Berkeley: “Can we all just not give this virus another thought?!”
From “Philosophers Respond to Social Distancing” by Justin Weinberg.
In his new intervention Slavoj Žižek advocates international solidarity in the face of the ongoing epidemic, on the grounds that such solidarity is “the only rationally egotistic thing to do.”
In his new intervention Slavoj Žižek (“Monitor and Punish? Yes, Please!”) advocates international solidarity in the face of the ongoing epidemic, on the grounds that such solidarity is “the only rationally egotistic thing to do.” He refers to such international coordinated action as communism, and, to be clear from the outset, this would be a very different iteration than the one experienced by Žižek and millions of other Eastern and Central Europeans in their youth:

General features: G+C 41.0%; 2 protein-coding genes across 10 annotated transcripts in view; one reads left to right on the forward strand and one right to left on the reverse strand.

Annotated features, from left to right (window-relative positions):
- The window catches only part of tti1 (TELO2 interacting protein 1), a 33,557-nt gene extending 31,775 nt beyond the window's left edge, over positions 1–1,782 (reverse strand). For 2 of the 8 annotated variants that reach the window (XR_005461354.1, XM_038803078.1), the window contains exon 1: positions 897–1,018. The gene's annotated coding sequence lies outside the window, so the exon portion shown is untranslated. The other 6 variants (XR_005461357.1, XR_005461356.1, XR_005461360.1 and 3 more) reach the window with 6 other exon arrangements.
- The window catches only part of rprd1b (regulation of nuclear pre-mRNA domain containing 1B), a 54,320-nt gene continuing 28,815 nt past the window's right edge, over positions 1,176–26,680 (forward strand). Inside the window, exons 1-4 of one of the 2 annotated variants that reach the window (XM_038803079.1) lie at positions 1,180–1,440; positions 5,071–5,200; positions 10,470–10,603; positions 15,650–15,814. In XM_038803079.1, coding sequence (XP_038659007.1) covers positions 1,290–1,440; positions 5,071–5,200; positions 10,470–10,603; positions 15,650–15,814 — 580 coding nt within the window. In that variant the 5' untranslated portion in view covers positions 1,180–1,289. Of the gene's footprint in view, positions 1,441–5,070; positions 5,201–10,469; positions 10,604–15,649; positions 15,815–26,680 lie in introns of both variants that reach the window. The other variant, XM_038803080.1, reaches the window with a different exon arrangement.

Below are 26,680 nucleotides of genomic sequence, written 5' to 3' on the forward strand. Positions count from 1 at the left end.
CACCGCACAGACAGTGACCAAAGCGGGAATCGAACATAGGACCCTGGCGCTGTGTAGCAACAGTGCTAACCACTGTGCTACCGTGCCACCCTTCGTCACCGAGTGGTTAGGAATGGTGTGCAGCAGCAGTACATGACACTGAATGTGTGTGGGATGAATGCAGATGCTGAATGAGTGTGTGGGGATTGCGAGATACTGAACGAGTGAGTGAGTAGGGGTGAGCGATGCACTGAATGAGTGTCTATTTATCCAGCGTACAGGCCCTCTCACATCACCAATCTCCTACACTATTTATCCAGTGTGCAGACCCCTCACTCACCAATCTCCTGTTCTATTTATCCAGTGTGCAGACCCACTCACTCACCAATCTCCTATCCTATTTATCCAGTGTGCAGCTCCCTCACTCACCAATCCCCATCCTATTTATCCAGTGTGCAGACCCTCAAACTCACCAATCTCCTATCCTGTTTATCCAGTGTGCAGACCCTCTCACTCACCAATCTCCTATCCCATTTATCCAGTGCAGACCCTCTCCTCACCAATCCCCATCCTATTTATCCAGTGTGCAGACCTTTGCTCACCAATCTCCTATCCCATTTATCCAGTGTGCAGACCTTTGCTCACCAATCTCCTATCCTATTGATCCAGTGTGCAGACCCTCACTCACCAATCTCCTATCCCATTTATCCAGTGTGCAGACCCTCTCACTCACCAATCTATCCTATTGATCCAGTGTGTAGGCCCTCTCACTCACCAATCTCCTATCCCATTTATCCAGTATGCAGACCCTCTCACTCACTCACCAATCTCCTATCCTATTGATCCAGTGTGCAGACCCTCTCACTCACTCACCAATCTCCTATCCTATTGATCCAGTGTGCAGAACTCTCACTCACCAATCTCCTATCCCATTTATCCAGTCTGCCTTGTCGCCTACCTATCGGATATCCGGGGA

We, ordinary people, who will have to live with viruses, are bombarded by the endlessly repeated formula “No panic!”… and then we get all the data that cannot but trigger a panic. The situation resembles the one I remember from my youth in a Communist country: when government officials assured the public that there was no reason to panic, we all took these assurances as clear signs that they were themselves in a panic.
But panic is not a proper way to confront a real threat. When we react in a panic, we do not take the threat too seriously; we, on the contrary, trivialize it. Just think of how ridiculous the excessive buying of toilet paper rolls is: as if having enough toilet paper would matter in the midst of a deadly epidemic…